Safe Deposit Boxes: The Right (and Wrong) Way to Use Them

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Although most consumers have transferred their banking activities from physical institutions to online sites and apps, having a physical banking institution can definitely come with some advantages. One of those advantages is the ability access a safe deposit box. Safe deposit boxes can keep a lot of important documents safe from home theft and disasters like home fires. What should you keep in them? We spoke with some financial experts to find out.

Sandy Arons, Certified Divorce Financial Analyst, recommends keeping the following in a safe deposit box:

  • Car titles
  • Birth certificates
  • Adoption papers
  • Marriage license
  • Divorce agreement
  • Parenting plan
  • Expensive jewelry
  • Appraisals for collections or items on an insurance rider
  • Wills, durable power of attorney and other estate planning documents

Ray Advani, personal finance blogger at Squirrelers, reminds consumers that safe deposit boxes are less accessible and convenient than a household safe. “Remember, if you need a passport for overseas travel, power of attorney documents, and other items that you might need in a hurry, the box will likely be accessible only during your bank’s normal hours.”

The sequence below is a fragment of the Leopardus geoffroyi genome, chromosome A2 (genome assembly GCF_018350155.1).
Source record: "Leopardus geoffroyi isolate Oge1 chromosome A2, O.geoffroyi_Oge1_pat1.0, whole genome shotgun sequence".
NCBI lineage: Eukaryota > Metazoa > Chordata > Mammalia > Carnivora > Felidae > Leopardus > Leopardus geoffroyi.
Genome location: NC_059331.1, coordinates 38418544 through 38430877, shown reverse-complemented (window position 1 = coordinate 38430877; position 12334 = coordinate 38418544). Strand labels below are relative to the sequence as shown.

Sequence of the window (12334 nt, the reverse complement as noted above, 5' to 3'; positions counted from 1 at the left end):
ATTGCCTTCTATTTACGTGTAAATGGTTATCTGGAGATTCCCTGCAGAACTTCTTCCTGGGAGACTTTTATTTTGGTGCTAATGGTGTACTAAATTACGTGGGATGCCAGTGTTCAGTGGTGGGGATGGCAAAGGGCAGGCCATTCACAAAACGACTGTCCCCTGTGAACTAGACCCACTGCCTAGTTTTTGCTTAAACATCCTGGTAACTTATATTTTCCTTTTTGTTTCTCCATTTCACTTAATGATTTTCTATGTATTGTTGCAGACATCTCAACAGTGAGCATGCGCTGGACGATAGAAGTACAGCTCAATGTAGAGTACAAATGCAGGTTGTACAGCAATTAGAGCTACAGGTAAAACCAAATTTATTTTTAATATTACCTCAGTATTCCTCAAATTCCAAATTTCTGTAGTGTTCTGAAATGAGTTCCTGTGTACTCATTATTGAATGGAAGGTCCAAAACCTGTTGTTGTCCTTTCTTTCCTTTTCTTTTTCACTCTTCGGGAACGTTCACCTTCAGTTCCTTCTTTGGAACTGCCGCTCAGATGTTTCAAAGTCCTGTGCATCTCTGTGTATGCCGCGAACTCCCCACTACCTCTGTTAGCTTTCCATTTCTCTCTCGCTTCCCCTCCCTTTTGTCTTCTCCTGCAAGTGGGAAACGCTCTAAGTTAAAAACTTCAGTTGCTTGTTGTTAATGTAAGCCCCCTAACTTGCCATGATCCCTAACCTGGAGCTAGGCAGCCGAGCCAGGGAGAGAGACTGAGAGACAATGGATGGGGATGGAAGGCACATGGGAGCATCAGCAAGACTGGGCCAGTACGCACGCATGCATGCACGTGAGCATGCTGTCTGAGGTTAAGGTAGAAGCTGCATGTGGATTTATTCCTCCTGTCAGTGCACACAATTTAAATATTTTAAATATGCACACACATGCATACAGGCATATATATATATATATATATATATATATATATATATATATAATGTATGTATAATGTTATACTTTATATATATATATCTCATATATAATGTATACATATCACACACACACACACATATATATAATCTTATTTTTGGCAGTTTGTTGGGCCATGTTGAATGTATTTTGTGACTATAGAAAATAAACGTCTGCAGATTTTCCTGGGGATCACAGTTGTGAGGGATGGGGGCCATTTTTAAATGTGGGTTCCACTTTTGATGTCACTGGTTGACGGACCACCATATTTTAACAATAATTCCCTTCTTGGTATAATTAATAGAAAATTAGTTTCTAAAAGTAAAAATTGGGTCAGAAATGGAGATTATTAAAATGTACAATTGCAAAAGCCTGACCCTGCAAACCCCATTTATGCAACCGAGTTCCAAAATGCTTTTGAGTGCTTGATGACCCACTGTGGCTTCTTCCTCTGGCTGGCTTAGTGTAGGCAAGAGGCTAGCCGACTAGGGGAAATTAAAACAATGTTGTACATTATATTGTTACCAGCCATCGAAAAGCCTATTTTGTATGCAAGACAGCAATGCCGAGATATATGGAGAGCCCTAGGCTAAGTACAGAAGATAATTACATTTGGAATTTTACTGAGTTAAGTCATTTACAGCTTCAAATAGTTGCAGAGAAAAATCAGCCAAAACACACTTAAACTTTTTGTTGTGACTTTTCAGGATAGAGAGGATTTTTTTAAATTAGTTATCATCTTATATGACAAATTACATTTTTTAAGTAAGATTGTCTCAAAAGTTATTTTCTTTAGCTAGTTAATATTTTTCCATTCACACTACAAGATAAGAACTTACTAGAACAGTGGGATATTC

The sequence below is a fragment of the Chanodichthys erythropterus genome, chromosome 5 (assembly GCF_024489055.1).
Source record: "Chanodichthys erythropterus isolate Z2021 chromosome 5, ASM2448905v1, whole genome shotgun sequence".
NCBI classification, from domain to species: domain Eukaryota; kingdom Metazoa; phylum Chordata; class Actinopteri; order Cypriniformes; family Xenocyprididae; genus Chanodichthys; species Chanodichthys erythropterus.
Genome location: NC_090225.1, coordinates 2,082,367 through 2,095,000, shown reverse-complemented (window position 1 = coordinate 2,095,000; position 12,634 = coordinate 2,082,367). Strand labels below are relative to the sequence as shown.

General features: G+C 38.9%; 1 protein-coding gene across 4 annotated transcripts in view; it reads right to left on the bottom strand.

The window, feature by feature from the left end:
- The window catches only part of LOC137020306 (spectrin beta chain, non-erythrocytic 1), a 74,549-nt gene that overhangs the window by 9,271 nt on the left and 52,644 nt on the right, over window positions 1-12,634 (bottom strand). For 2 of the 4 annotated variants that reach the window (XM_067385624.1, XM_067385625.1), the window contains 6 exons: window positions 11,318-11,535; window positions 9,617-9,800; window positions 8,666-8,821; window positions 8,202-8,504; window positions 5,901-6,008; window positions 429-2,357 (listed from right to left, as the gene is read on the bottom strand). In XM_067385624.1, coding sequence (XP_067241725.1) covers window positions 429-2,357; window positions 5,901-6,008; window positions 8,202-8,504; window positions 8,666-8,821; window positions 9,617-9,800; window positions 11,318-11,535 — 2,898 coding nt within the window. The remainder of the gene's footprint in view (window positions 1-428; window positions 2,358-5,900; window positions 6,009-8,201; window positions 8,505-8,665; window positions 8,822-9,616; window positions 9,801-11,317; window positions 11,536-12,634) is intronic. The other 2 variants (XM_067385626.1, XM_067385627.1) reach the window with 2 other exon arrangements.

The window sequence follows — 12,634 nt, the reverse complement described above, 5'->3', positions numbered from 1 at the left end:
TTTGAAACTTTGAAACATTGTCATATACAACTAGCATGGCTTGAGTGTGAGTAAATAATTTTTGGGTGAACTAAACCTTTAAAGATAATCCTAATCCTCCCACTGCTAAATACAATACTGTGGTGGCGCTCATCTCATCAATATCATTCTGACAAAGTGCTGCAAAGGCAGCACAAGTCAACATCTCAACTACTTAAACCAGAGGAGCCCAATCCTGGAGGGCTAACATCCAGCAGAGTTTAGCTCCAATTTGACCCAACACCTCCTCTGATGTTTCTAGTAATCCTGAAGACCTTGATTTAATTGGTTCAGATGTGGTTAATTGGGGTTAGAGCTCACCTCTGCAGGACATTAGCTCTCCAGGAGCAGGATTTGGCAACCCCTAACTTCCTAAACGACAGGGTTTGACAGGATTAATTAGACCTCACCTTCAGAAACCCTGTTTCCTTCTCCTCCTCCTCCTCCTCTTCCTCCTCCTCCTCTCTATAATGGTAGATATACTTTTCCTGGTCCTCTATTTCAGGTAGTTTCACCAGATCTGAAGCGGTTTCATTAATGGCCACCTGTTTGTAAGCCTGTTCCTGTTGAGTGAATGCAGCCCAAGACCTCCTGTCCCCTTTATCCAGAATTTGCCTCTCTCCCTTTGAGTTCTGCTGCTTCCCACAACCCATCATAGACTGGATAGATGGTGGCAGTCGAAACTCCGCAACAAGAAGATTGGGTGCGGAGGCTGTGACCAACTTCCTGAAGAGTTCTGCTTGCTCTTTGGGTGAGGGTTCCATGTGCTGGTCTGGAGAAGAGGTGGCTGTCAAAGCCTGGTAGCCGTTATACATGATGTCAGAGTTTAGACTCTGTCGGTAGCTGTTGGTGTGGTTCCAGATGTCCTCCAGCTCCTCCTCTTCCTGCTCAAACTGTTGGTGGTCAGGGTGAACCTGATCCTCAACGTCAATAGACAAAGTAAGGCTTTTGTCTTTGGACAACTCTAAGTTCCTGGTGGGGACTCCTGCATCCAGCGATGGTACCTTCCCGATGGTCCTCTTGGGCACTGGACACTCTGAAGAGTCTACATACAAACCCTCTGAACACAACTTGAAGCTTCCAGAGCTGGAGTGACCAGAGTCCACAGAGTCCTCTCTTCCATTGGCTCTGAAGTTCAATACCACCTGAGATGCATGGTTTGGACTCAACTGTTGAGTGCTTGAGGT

Although safe deposit boxes can keep a variety of documents safe, there are also items that you shouldn’t include — financial assets in particular. As Advani notes, any financial assets that you store in a deposit box and are not held in any bank accounts,could be damaged or stolen and would not be FDIC insured.

While you don’t want everyone to know the whereabouts of your safe deposit box and its keys or code, Arons says, “In case of emergency, the executor of your will needs to know the location of your safety deposit box and keys.”

Of course, state laws about safe deposit boxes can vary. “If you live in multiple places, be aware of state laws regarding access to your safe deposit box if another owner dies,” says Janet Groene. Groene, who writes for people who live on the go in an RV, warns that your rights as a safe deposit box co-owner depend on state law. “If there is a death in the family and the box is sealed, you could be shut out while the state steps in.”

 

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